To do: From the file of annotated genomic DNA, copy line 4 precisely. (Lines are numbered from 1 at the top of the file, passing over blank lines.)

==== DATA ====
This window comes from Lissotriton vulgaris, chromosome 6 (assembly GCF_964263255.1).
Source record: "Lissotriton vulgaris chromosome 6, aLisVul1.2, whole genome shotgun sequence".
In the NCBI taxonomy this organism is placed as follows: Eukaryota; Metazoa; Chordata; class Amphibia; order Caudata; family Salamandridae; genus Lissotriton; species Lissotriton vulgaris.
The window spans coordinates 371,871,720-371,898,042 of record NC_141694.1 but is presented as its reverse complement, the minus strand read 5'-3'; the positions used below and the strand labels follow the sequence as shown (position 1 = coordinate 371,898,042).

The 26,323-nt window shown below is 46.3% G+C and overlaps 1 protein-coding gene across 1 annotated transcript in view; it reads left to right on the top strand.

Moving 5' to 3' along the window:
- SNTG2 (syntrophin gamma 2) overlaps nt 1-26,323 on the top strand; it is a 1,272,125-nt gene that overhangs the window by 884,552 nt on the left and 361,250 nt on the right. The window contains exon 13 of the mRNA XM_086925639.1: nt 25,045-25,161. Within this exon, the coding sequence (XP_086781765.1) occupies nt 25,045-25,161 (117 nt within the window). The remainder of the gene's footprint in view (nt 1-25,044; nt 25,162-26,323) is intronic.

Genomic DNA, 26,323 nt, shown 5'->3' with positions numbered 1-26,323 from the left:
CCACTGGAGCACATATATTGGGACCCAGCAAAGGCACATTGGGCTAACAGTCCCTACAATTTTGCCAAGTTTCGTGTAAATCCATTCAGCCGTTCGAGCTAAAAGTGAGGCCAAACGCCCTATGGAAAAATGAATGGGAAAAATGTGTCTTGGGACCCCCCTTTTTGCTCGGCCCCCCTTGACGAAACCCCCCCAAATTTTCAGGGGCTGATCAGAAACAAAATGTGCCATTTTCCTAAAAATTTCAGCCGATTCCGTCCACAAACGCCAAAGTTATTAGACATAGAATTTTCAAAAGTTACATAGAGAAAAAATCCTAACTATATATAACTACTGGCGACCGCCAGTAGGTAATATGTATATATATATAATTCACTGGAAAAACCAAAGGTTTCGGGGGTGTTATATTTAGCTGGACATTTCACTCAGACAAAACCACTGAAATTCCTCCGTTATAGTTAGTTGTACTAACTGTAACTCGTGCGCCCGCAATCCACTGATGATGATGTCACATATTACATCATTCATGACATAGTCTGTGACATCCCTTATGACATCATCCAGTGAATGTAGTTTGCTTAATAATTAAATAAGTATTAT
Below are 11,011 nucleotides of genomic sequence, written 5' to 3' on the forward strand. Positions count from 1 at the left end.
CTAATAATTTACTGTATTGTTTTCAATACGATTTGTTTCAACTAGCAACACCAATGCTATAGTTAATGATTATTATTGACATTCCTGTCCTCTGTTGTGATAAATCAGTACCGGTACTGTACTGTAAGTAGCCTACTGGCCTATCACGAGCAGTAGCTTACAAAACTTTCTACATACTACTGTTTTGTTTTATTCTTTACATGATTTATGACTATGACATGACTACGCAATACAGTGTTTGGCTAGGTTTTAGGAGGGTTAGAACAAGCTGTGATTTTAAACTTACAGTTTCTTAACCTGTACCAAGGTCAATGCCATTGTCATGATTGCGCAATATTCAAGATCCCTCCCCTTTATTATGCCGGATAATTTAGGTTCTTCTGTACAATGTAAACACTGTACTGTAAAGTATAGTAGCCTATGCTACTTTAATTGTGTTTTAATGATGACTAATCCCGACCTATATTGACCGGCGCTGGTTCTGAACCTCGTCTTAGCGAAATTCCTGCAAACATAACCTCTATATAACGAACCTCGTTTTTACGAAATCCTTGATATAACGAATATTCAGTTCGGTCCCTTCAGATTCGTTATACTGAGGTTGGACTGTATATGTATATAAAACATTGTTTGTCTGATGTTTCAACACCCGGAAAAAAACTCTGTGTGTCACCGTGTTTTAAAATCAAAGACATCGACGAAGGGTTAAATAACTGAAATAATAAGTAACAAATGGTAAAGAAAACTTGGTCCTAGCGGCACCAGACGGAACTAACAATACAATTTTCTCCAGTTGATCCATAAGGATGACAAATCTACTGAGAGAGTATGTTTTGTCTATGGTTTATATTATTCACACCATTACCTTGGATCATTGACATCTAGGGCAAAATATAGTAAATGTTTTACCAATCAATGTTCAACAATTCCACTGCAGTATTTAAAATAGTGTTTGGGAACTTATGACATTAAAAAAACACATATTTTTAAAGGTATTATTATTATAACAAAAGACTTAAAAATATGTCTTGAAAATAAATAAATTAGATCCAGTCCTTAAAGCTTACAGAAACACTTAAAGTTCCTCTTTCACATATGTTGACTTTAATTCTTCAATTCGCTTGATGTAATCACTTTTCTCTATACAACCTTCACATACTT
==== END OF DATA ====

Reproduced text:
The window spans coordinates 371,871,720-371,898,042 of record NC_141694.1 but is presented as its reverse complement, the minus strand read 5'-3'; the positions used below and the strand labels follow the sequence as shown (position 1 = coordinate 371,898,042).